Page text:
In new mexico especially since asian was synonymous

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in New Mexico, especially since "Asian" was synonymous with "East Asian": the "South" always fell out. Thus, while I could share some experiences with Latinas and Native American women, for instance, the experience of being an "alien" -an outsider within, a woman outside the purview of normalized U.S. citizenship-my South Asian genealogy also set me apart. Shifting the color line by crossing the geography and history of the American West and Southwest thus foregrounded questions about being South Asian in a space where, first, my brownness was not read against blackness, and second, Asian was already definitively cast as East Asian. In this context, what is the rela- tion of South Asian to Asian American (read: East Asian American)? And why does it continue to feel more appropriate, experientially and strategically, to call myself a woman of color orThird World woman? Geographies have never coincided with the politics of race. And claiming racial identities based on history, social location, and experience is always a matter of collective analy- sis and politics. Thus, while geographical spaces provide historical and cul- tural anchors (Marathi, Mumbai, and India are fundamental to my sense of myself), it is the deeper values and strategic approach to questions of eco- nomic and social justice and collective anticapitalist struggle that constitute my feminism. Perhaps this is why journeys across the borders of regions and nations always provoke reflections of home, identity, and politics for me: there is no clear or obvious fit between geography, race, and politics for some- one like me. I am always called on to define and redefine these relationships - "race," "Asianness," and "brownness" are not embedded in me, whereas his- tories of colonialism, racism, sexism, and nationalism, as well as of privilege (class and status) are involved in my relation to white people and people of color in the United States. Let me now circle back to the place I began: defining genealogies as a cru- cial aspect of crafting critical multicultural feminist practice and the mean- ings I have come to give to home, community, and identity. By exploring the relationship between being a South Asian immigrant in America and an ex- patriate Indian citizen (NRI) in India, I have tried, however partially and anec- dotally, to clarify the complexities of home and community for this particular 135 Community, Home, and Nation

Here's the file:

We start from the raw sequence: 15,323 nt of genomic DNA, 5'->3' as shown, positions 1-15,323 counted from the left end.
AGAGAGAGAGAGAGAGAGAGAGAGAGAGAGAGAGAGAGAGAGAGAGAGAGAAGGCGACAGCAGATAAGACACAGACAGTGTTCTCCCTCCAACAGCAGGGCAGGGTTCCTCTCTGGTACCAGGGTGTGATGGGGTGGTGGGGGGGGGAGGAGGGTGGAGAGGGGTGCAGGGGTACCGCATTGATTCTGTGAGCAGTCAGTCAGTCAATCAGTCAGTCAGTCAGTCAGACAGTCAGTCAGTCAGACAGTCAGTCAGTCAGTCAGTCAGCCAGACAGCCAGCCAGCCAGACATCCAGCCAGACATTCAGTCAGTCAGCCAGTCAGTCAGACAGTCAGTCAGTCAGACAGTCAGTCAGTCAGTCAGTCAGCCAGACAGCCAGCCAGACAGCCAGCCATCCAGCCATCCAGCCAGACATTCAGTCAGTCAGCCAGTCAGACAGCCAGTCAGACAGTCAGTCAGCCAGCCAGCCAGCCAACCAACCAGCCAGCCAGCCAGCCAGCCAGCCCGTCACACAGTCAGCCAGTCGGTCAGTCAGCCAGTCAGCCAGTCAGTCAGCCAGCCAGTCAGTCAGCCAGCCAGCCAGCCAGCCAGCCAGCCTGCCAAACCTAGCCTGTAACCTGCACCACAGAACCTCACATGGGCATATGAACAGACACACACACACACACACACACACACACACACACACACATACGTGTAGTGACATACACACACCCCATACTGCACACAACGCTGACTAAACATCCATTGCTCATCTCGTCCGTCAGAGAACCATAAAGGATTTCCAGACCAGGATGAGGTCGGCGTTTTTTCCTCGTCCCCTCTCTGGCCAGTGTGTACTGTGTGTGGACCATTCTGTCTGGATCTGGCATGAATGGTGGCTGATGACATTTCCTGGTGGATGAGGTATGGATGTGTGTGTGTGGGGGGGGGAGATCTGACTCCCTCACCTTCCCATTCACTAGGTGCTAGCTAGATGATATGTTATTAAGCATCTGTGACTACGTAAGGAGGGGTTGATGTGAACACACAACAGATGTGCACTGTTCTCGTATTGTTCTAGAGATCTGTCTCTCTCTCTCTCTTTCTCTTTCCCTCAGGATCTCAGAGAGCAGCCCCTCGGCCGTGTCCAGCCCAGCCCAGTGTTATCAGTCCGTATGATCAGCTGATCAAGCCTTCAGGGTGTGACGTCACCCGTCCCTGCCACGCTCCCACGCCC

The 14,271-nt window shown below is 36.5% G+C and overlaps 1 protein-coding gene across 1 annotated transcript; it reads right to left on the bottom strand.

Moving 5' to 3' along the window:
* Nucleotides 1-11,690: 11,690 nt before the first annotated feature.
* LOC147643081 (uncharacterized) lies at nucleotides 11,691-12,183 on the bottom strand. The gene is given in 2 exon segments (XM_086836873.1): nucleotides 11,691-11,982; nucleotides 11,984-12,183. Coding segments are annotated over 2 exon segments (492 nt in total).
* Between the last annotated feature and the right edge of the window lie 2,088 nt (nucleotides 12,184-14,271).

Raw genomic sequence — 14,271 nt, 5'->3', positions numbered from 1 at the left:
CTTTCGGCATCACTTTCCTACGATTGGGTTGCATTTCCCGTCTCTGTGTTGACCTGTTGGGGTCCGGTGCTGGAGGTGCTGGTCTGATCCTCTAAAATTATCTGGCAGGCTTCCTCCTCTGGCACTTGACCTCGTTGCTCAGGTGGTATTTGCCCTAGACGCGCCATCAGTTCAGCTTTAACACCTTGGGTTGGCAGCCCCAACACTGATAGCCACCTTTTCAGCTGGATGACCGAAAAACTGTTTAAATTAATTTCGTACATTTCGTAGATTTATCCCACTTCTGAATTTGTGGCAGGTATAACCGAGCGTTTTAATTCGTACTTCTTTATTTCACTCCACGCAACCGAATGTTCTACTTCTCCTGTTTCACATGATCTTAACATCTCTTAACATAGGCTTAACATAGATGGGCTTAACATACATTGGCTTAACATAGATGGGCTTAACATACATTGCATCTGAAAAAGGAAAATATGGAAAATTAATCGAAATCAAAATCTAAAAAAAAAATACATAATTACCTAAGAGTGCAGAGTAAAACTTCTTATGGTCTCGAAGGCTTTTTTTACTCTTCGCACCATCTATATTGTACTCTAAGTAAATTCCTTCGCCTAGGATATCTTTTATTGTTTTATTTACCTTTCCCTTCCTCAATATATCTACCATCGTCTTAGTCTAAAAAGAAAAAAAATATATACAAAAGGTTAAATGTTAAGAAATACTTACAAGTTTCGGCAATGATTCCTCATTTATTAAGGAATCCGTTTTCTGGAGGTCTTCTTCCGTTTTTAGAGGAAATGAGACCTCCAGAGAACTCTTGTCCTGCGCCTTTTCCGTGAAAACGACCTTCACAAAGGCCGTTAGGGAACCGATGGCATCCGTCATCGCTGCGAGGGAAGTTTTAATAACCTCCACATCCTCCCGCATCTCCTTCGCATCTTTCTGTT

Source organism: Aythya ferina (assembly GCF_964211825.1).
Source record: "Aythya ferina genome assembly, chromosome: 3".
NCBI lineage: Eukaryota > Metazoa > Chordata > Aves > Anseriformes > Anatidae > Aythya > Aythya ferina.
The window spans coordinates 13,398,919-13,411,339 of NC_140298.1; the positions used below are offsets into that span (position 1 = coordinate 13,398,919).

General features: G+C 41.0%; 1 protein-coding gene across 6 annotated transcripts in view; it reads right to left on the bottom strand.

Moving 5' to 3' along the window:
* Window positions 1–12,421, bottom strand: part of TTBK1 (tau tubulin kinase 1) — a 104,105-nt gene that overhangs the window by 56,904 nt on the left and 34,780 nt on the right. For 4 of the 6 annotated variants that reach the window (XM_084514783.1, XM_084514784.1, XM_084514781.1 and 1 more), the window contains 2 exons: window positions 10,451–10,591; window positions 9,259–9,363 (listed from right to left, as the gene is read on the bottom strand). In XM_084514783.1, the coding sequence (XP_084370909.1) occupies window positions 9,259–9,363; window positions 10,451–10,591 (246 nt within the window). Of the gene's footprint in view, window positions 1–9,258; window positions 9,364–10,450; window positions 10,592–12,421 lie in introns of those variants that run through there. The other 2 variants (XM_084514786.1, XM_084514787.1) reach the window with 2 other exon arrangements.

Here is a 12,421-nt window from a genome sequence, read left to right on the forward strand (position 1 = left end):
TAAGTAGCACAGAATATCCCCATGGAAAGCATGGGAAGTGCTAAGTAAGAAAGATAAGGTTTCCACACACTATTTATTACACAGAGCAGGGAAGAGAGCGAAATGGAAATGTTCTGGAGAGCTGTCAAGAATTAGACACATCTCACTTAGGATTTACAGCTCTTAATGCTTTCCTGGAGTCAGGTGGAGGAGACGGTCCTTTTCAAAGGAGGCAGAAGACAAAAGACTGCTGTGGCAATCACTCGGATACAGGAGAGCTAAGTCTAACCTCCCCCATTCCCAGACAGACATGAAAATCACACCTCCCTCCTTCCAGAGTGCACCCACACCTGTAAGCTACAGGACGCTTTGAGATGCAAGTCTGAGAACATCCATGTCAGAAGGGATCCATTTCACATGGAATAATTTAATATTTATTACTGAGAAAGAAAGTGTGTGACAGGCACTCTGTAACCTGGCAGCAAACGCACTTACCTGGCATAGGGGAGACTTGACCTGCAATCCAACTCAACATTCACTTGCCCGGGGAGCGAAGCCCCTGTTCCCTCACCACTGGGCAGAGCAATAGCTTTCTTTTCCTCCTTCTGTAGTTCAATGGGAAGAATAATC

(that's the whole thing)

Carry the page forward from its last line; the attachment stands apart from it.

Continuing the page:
feminist of color/South Asian in North America. The genealogy I have created for myself here is partial and deliberate. It is a genealogy that I find emo- tionally and politically enabling-it is part of the genealogy that underlies my self-identification as an educator involved in a pedagogy of liberation. Of course, my history and experiences are in fact messier and not at all as linear as this narrative makes them sound. But then the very process of construct- ing a narrative for oneself-of telling a story- imposes a certain linearity and coherence that is never entirely there. That is the lesson, perhaps, especially

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